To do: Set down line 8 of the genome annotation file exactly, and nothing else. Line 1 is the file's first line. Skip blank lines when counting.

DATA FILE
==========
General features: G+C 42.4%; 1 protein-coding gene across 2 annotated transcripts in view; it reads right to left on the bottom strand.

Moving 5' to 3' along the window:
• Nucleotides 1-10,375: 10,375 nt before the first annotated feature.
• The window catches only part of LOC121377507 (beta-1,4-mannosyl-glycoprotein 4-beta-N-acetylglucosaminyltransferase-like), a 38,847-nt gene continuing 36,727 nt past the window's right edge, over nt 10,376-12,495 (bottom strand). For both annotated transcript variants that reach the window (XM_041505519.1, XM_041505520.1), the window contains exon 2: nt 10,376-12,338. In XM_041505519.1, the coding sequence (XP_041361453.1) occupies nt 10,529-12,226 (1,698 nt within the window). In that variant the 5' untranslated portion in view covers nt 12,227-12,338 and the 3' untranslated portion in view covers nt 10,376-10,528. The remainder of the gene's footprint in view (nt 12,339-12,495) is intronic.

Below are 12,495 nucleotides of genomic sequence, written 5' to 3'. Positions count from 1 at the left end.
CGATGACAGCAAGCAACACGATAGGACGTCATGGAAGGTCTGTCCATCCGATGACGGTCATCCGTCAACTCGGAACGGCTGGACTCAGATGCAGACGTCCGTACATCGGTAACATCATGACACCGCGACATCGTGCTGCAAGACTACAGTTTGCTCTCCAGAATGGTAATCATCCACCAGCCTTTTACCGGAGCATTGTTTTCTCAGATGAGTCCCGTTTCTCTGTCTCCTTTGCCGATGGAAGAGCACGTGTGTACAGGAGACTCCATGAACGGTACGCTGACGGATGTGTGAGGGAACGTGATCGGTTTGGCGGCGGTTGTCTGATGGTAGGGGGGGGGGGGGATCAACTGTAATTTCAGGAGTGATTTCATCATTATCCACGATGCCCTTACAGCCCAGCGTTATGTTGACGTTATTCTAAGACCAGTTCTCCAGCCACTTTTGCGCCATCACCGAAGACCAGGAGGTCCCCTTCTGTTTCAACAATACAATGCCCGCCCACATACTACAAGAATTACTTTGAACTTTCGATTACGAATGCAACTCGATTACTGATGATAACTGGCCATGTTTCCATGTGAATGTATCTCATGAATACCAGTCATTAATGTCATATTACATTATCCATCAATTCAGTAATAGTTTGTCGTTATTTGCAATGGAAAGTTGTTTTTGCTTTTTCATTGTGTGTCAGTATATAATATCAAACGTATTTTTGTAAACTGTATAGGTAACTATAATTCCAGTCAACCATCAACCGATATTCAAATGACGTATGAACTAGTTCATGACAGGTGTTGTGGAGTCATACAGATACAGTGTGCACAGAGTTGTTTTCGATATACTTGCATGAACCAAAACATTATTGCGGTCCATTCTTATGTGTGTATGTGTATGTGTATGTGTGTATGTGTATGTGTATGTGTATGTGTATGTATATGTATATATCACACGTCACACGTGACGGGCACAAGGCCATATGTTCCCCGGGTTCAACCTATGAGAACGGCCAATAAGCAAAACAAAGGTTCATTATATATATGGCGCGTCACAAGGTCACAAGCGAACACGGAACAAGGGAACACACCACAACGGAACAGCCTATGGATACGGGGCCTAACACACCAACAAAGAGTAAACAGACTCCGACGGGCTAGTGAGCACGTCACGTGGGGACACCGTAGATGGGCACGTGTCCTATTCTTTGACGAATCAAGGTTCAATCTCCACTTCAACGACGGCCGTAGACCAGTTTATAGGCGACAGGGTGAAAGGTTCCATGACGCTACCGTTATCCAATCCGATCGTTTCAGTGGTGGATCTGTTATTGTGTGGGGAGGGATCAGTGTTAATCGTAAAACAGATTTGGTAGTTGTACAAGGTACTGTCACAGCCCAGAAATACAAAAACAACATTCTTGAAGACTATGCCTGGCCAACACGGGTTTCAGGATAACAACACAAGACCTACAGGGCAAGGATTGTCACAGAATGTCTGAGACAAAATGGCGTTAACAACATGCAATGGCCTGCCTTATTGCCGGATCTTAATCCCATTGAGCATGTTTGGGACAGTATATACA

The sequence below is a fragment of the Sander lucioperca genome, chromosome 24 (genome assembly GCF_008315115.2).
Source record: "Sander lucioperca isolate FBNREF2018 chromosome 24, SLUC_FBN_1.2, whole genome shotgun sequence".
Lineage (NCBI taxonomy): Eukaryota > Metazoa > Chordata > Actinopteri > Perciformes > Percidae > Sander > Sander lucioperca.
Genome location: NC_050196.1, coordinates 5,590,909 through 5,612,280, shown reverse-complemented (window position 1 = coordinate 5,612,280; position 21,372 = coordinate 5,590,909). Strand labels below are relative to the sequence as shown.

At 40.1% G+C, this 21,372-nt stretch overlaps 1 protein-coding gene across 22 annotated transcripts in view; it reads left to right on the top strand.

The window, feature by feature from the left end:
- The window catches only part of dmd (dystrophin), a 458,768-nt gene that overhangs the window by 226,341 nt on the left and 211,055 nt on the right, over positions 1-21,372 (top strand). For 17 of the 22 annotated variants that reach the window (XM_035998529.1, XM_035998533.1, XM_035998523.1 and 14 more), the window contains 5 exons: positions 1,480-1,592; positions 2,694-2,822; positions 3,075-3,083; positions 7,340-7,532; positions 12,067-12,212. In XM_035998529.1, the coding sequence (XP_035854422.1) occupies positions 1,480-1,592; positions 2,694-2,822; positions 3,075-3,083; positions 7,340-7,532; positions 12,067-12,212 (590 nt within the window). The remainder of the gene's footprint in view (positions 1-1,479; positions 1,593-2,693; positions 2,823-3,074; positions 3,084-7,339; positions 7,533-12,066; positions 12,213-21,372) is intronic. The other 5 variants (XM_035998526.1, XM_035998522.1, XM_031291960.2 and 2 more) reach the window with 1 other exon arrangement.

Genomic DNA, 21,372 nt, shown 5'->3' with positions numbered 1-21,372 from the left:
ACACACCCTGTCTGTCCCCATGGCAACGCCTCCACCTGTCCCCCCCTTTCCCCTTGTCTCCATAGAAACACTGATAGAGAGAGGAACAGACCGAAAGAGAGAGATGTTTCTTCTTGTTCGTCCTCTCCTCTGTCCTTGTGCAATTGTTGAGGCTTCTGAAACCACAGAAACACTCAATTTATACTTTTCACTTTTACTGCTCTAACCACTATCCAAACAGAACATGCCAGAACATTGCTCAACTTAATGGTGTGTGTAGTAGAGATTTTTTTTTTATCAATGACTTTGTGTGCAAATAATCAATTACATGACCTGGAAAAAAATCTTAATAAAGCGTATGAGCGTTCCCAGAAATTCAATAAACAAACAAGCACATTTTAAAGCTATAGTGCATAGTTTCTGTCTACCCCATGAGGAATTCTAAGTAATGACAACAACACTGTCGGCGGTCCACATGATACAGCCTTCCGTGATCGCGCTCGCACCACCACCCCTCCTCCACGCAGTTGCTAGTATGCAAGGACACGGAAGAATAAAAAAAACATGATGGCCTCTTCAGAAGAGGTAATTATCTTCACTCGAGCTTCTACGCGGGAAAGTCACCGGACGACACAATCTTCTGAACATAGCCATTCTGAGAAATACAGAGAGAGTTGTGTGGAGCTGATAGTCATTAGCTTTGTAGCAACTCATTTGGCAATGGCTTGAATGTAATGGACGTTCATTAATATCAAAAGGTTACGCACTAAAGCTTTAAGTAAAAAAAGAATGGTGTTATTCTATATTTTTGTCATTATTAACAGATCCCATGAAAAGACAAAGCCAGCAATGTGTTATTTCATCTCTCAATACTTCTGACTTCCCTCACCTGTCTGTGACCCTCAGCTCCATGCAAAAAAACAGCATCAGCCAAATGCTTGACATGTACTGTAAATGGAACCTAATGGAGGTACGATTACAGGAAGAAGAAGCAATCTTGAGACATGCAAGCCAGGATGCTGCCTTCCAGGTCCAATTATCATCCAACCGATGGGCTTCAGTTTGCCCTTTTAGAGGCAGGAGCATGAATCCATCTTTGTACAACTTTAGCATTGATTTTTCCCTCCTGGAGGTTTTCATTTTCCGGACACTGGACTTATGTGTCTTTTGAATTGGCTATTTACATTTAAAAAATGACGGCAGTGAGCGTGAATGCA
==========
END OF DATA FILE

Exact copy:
Source record: "Sander lucioperca isolate FBNREF2018 chromosome 24, SLUC_FBN_1.2, whole genome shotgun sequence".